In 2015, Classic Motor Cars (CMC) of Bridgnorth, UK uncovered a remarkable example of a 1954 Jaguar XK120 that had been re-bodied by the famed Italian styling marque Pininfarina. Believed to only example ever built, the staff at CMC set out to completely restore the car and unveil it at the 2017 Pebble Beach Concours d’Elegance in California.
The exact history of how this remarkable Jaguar was created is uncertain. However, what is known is that this XK120 was first delivered to Automotive Hall of Fame Inductee Max Hoffman. Hoffman was an Austrian-born, New York-based vehicle dealer who is credited with single-handedly establishing the imported vehicle business in the United States.
Hoffman (pictured left) was the middle European sales representative of marques like Rolls-Royce, Bentley, and Alfa Romeo before fleeing to the United States in 1941 to escape Nazi influence. He would open Hoffman Motors in New York City in 1947. His first client was Jaguar, for which he was the exclusive importer from 1948 until 1952. He later secured the exclusive U.S. importing rights for Mercedes Benz, Alfa Romeo, BMW, Fiat, Porsche, and numerous other manufacturers.
“Perhaps Hoffman inspired Pininfarina to style and produce such a rare XK? We just don’t know”, said David Barzilay, Chairman of CMC’s operating board. “There is little trace of the car’s history, but we are certain that Hoffman was the supplying dealer, then first owner of the car and that there was only one XK120 by Pininfarina produced, which makes this one of the rarest Jaguars in existence.”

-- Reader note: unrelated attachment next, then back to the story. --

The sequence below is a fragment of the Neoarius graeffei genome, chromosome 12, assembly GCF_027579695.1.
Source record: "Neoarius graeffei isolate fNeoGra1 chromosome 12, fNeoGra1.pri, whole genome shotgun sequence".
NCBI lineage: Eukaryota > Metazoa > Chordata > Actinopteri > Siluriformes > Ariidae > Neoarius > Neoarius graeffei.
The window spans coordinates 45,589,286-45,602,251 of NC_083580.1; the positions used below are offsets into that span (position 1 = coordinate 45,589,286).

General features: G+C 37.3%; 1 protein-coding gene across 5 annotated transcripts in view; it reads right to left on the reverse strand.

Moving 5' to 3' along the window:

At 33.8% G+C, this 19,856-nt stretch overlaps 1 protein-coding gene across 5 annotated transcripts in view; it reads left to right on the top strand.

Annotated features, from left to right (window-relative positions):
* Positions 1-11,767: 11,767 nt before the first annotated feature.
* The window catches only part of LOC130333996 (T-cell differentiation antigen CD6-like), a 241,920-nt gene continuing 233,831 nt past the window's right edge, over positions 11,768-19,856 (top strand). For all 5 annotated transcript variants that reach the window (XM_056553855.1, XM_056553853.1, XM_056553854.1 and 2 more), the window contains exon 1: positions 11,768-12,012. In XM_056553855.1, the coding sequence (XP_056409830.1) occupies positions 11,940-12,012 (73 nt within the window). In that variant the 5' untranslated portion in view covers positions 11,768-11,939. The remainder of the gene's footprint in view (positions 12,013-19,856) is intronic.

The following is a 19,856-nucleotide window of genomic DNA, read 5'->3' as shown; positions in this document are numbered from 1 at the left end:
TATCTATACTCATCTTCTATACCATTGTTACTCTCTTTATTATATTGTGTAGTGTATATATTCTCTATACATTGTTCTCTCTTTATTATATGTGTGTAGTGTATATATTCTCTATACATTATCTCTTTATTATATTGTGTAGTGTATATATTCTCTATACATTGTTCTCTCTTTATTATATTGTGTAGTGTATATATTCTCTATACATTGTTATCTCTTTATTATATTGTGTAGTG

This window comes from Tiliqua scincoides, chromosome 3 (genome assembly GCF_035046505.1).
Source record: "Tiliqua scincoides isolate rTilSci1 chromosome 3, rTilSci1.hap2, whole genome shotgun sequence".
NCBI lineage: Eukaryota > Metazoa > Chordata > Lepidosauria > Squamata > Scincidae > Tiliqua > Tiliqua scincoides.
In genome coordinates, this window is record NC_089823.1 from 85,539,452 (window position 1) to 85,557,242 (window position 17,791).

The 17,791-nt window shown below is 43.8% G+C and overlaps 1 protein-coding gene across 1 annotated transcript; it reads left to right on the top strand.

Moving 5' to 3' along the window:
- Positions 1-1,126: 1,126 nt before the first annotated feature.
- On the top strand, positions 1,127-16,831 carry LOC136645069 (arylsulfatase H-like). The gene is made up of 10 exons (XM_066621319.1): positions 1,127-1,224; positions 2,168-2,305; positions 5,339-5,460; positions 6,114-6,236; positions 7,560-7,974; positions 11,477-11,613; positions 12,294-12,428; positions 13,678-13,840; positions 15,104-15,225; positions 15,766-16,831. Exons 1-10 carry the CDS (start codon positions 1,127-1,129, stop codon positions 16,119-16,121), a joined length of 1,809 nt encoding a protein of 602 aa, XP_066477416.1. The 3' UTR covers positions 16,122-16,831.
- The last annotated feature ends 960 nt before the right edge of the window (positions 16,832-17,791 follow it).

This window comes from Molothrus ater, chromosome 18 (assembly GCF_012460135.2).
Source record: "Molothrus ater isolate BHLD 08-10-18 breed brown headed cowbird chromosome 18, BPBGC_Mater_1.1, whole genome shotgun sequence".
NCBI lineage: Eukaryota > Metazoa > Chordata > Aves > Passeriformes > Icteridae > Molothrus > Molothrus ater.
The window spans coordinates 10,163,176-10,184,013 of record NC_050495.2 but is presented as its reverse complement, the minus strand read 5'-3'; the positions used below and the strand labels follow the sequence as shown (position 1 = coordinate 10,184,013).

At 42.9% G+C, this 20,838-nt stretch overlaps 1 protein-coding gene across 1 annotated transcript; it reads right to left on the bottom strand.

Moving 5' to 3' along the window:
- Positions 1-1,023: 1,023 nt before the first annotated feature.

CMC acquired the vehicle from a German gentleman in 2015 who had brought it in the USA in 1978 and planned to restore it. Unfortunately, he was unable to make that plan a reality and decided to sell the car. Over two years, CMC’s staff restored every aspect of the vehicle to its original luster. The team faced numerous challenges during the restoration, from finding and matching the original paint color to remaking the bumpers and rear window screen.
“Some of the original parts were impossible to find so we had to remake items such as the bumpers and chrome work by hand from photographs” Barzilay said. “We had to scan the front and rear end of the car and make mock ups of the lights, which were then scanned and 3D printed. Smaller missing parts were also 3D printed in-house.”
In total, the restoration took 6,725 hours to complete. Despite the challenges, the restoration met its deadline and the car was successfully unveiled at the 2017 Pebble Beach Concours d’Elegance. The car was well received by the crowd of collectors and aficionados and finished second in its class. Peter Neumark, Chairman of the Employee Ownership Trust that runs CMC, said of the event “A great result! It was a privilege to take the cover off this long-lost Jaguar at one of the most important Concours in the world.”